3,100 Tonnes Of Waste Searched In Hunt For Missing Corrie
9 May 2017, 18:11
Police have combed through more than 3,100 tonnes of waste at a landfill site in the hunt for missing RAF gunner Corrie McKeague, with the search to continue into an eleventh week.
Suffolk Police had originally estimated it would take a team of eight trained search officers up to 10 weeks to sift through rubbish up to eight metres deep (26ft), covering around 920 square metres (9,902sq ft) of the dump in Milton, near Cambridge.
The search is now in its tenth week, and a force spokesman said it would continue for ''at least a further week''.
The search of the originally identified area of the landfill site has been completed.
''However, towards the edges of the area it has also been noticed that the waste may have naturally shifted from the place where it was originally deposited and the search has been extended into these areas which may still hold the answer to Corrie's disappearance,'' said the Suffolk Police spokesman.
''Throughout the search, officers have found material that have indicated they are in the right area - finding waste that was clearly identifiable as being from Bury St Edmunds, and within the right time frame.''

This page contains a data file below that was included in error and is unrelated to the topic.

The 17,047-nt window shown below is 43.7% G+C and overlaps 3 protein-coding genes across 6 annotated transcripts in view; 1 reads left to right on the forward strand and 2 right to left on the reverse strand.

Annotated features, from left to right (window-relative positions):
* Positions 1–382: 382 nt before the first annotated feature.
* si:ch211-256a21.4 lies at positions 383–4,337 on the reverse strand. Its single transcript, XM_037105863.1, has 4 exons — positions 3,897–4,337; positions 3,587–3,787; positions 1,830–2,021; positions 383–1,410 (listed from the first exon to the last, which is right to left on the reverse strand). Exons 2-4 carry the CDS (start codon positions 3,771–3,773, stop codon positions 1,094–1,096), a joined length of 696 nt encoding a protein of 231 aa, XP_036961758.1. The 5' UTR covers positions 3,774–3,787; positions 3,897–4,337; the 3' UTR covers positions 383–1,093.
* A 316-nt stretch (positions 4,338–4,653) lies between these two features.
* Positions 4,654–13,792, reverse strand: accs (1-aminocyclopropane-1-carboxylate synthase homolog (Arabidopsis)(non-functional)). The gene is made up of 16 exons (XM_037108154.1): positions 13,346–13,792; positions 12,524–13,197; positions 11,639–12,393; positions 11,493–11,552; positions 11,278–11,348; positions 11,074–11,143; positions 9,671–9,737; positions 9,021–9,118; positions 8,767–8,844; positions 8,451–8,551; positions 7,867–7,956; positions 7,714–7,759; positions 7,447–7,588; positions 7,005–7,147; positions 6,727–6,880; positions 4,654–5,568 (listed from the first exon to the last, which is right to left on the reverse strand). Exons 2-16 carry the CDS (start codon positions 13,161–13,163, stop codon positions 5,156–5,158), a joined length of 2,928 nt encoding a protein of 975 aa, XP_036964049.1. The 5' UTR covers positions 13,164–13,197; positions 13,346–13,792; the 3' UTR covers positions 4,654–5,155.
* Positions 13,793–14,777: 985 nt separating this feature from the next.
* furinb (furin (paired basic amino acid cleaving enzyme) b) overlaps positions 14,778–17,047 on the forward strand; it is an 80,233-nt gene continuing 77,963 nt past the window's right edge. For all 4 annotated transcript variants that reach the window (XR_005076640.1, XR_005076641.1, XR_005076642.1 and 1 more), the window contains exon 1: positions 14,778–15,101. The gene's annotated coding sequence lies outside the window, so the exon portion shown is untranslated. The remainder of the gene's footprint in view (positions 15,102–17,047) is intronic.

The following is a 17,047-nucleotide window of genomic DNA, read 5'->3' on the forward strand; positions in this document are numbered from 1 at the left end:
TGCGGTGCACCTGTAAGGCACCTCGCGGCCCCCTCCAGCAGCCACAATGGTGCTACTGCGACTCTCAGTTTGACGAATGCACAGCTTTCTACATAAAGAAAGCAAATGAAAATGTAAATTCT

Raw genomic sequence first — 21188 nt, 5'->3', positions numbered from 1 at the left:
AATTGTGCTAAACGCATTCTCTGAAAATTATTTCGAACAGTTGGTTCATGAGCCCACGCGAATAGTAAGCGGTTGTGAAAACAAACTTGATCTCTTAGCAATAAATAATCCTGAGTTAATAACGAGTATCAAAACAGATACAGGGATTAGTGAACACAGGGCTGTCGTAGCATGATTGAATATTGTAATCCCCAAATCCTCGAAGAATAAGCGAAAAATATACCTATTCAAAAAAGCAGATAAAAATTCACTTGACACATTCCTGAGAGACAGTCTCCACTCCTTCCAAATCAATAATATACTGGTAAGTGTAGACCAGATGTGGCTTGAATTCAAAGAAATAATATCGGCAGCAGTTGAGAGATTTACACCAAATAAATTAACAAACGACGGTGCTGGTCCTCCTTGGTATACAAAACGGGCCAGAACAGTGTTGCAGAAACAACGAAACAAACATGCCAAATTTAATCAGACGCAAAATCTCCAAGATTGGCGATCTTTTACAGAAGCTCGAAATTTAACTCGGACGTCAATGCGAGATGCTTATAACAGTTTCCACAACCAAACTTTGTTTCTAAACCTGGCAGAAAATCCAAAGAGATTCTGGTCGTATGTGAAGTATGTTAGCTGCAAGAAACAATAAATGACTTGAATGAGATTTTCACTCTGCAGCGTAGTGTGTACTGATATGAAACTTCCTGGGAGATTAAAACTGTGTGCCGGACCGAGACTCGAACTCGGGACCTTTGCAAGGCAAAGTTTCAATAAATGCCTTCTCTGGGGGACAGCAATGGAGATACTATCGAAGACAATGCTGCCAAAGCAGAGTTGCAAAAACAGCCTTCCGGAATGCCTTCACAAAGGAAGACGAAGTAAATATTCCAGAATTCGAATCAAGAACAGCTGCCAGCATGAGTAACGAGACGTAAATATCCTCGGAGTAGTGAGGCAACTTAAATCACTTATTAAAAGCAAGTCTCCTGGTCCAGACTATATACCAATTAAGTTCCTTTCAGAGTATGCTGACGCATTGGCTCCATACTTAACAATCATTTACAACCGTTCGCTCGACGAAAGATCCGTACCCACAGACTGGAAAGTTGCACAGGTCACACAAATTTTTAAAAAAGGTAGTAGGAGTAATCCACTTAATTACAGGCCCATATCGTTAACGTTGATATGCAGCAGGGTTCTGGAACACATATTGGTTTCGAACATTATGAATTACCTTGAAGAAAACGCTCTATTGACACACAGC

Mr McKeague, who is 23 years old and from Fife, vanished after a night out with friends in Bury St Edmunds, Suffolk, on September 24 2016.
A bin lorry was seen on CCTV near Brentgovel Street in the town around the time Mr McKeague was last seen, and it took a route which appeared to coincide with the movements of his phone.
The bin lorry linked to the disappearance of Mr McKeague was initially thought to have collected an 11kg (1st 10lb) load, but police said it was later found to be more than 100kg (15st 10lb).
His mother Nicola Urquhart has said this could ''only mean one thing''.
Police said the search of the landfill site had cost more than £1 million to date, and officers were continuing to gather information about Mr McKeague's lifestyle and background.
''The officers carrying out the search have been working extremely hard in difficult circumstances - with the nature of the waste being searched through, safety considerations, the weather and the depth of the search required presenting a number of daily challenges,'' the police spokesman said.
''Throughout the search Corrie has very much been in the forefront of officers' minds.''